Smearing Cream Cheese On Newborns & Other Stories About Famous Multiples
On January 26, a woman in Bellflower, California, gave birth to octuplets "“ six boys and two girls. This bunch of babies is only the second set of live-born octuplets in the U.S. In celebration of Xeroxed siblings everywhere, this week's TVHolic salutes multiples (and their media-savvy parents).
From NICU to SAG
Some star-struck parents of prematurely born twins are able to cash in on their early-bird babies by allowing them to appear in TV shows or films as a newborn. Unless it's a reality medical series, most childbirth scenes in television and films are make-believe. Child labor laws vary from state to state, but in California, where the majority of those productions are made, a baby has to be at least 15 days old in order to get a work permit. Of course, most full-term babies have lost that "newborn" look after two weeks "“ their eyes are wide open, they've gained some weight, and their heads have begun to round out. So casting directors seek out "professional preemies" "“ babies born before their scheduled due date (twins preferred, in order to skirt around that 20-minutes-max camera time rule) but who are healthy enough to be brought to the studio. The law counts the actual date of birth, not the expected date, so, for example, a baby born after only seven months' gestation is still going to look tiny and fragile and appropriately "newborn" at the age of fifteen days. The law forbids smearing makeup on newborns, so cream cheese and jam are used to give them that authentic "fresh out of the uterus" look.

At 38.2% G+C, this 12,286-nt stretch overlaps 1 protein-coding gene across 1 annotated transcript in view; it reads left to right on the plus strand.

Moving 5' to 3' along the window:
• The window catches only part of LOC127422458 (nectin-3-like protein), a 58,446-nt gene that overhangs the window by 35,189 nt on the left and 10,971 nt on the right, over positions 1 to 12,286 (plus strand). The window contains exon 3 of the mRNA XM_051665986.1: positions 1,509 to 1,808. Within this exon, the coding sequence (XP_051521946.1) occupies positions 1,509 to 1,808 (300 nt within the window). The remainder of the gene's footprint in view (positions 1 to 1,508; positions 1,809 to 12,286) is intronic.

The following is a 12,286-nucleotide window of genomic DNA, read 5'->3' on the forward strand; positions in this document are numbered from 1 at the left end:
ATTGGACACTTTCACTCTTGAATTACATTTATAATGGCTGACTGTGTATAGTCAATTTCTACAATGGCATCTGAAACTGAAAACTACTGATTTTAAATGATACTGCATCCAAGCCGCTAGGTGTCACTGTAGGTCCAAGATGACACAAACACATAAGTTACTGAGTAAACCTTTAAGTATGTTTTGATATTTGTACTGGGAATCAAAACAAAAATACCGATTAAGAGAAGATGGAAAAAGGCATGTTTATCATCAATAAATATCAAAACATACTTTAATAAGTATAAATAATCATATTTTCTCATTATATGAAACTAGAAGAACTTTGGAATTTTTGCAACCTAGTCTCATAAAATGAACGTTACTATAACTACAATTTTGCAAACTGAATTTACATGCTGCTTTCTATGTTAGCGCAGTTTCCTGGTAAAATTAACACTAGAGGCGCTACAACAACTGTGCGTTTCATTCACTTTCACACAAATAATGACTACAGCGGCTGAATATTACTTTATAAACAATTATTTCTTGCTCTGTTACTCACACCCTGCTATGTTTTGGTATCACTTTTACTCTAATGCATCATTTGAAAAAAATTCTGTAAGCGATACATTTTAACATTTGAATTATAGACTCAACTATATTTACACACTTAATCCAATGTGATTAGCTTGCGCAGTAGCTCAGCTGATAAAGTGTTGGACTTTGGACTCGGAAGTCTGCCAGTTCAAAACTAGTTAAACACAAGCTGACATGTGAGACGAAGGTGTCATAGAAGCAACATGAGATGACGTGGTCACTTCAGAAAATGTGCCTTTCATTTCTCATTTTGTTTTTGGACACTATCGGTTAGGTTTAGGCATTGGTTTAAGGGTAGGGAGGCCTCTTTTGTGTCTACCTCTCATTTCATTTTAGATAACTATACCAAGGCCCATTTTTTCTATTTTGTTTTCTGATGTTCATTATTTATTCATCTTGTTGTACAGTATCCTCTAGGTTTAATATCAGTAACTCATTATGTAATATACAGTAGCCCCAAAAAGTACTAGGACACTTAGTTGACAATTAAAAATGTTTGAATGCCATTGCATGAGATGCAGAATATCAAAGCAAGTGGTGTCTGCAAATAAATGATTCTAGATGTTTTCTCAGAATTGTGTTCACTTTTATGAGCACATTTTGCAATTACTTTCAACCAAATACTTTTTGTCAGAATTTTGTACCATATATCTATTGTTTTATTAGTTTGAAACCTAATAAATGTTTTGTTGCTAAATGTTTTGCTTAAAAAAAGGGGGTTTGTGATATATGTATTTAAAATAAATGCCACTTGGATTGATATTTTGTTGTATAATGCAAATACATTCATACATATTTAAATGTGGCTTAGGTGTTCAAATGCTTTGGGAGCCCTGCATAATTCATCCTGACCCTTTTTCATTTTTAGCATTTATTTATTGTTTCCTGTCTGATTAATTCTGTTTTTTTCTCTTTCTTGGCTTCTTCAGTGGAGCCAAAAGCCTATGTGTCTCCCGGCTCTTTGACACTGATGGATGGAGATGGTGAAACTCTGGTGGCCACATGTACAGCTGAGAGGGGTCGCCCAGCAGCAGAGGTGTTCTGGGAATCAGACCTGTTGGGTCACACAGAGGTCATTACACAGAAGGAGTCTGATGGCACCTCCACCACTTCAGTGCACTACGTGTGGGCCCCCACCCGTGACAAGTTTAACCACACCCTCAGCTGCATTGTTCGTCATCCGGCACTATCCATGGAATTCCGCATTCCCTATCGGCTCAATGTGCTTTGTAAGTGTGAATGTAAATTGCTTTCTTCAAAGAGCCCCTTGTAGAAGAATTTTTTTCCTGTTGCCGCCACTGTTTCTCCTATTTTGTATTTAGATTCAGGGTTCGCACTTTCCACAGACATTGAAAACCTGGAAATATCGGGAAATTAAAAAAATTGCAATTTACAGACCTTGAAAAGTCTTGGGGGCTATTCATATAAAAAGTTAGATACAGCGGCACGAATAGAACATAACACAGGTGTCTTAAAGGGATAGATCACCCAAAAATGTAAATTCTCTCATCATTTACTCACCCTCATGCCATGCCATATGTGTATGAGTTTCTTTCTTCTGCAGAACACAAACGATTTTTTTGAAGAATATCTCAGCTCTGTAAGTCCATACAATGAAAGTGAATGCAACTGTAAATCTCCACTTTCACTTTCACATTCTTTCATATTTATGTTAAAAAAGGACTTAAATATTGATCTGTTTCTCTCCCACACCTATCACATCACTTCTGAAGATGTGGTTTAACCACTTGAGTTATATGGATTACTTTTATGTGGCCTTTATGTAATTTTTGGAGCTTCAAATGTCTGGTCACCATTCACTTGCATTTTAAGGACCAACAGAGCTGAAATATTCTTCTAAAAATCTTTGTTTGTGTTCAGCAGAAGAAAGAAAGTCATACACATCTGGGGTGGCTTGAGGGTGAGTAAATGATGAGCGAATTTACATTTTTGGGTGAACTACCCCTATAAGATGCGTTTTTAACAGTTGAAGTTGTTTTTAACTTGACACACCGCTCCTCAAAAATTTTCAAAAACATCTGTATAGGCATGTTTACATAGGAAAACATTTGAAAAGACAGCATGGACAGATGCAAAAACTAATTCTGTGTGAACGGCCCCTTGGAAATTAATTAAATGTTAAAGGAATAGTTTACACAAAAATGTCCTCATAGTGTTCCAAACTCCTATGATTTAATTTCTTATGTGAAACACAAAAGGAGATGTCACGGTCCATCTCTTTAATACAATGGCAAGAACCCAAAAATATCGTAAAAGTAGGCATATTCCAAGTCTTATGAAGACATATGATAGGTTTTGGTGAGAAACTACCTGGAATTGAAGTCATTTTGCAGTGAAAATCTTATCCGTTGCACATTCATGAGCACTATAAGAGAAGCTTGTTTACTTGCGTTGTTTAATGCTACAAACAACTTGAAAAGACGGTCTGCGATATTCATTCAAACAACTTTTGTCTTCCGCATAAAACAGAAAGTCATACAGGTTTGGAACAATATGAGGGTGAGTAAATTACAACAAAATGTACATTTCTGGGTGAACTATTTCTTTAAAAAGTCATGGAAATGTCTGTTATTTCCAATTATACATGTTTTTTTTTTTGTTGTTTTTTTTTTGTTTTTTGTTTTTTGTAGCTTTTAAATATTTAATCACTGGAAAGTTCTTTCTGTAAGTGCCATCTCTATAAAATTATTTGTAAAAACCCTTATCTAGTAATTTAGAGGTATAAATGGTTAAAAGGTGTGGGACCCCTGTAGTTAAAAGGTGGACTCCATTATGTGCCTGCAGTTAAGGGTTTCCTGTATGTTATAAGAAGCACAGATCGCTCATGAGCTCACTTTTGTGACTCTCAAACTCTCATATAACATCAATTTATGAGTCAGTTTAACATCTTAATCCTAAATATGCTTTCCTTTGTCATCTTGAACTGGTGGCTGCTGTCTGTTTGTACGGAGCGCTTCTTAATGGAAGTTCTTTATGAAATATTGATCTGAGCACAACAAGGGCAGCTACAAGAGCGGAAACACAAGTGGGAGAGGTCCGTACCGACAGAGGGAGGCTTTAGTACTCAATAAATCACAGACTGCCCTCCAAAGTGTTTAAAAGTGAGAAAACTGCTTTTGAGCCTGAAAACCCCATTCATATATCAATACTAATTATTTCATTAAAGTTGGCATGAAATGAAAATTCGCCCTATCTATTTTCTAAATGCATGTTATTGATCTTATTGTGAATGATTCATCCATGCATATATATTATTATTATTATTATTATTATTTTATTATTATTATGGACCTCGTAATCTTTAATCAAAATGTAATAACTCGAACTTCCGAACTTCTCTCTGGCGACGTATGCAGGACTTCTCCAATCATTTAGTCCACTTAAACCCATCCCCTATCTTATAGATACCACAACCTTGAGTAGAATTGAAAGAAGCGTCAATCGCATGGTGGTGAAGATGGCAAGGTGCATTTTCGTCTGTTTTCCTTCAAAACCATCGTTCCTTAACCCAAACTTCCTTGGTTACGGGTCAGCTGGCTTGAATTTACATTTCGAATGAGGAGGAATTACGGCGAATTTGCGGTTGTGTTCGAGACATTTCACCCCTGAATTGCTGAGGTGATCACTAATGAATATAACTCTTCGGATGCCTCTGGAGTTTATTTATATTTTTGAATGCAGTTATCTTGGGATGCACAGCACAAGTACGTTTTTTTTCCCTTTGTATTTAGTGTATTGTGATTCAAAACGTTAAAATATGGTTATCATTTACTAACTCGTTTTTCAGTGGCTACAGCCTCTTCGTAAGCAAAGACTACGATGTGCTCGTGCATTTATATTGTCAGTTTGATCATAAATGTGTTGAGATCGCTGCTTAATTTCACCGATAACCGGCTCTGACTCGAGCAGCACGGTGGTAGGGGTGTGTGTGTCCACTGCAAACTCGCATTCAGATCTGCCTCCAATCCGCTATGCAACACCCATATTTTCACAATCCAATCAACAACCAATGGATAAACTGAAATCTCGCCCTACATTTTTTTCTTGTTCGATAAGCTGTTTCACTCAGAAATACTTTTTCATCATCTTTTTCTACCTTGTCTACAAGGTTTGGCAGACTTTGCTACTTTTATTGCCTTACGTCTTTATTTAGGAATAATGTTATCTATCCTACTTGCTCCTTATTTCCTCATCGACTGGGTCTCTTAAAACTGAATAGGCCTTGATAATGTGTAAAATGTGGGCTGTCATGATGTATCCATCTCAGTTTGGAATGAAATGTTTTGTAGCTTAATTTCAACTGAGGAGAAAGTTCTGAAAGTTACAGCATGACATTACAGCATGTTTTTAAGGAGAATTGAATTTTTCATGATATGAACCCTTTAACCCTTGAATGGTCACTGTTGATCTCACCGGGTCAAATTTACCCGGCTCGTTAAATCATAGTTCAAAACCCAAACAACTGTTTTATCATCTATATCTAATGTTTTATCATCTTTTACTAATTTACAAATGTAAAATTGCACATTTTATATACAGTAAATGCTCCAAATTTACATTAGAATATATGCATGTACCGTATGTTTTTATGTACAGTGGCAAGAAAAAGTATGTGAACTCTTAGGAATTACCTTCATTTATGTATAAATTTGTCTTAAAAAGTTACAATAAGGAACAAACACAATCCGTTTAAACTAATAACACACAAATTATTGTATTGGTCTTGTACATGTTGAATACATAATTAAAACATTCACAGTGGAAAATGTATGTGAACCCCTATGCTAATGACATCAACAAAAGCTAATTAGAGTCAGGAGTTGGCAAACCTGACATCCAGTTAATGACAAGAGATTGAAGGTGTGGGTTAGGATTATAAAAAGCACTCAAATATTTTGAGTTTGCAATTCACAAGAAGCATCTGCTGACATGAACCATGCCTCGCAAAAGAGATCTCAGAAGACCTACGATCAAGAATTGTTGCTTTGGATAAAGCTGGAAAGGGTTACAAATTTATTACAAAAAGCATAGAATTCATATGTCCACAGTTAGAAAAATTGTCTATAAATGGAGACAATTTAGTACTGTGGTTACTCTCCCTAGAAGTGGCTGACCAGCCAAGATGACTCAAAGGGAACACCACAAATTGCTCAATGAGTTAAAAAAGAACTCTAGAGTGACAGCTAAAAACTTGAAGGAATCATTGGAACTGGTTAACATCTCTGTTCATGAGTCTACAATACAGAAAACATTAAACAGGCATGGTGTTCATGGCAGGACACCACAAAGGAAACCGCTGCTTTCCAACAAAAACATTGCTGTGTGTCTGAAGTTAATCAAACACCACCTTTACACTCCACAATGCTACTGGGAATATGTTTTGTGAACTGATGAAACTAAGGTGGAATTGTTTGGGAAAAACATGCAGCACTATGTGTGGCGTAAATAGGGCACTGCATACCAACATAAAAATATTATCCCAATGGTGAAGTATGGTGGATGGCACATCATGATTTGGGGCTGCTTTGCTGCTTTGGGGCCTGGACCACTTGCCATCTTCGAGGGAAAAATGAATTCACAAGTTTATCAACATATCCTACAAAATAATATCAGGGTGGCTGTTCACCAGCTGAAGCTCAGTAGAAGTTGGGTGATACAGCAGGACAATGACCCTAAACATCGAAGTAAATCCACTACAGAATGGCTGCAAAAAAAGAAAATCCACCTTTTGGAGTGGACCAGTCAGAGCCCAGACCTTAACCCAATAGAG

Being a "Happy Baby" Pays Off
It's hard to believe in retrospect, considering the financial empire the Olsen twins have built, but when Mary-Kate and Ashley were infants, being a stage mother was the last thing on Jarnie Olsen's mind. One of Jarnie's girlfriends had been taking her infant to various casting directors and told her one day, "You've got twins, you really should get an agent, because a lot of shows are hiring twins." On a whim, Jarnie did contact an agent, and was immediately sent to an audition for a proposed sitcom called Full House. Mary-Kate and Ashley were just six months old. They were hired because, of all the babies who applied, they were the only two who hadn't cried or fussed. The show started filming when the girls were nine months old. The series' producers had originally predicted that Jodie Sweetin, who played Stephanie, would be the show's breakout character "“ she was just adorable and precocious enough to become the next Gary Coleman-type child star. However, by the end of the first season, the studio audience automatically emitted an audible "awwww" every time the baby was on stage, and soon viewers began referring to Full House as "The Michelle Show."
The Truth About Carrie Ingalls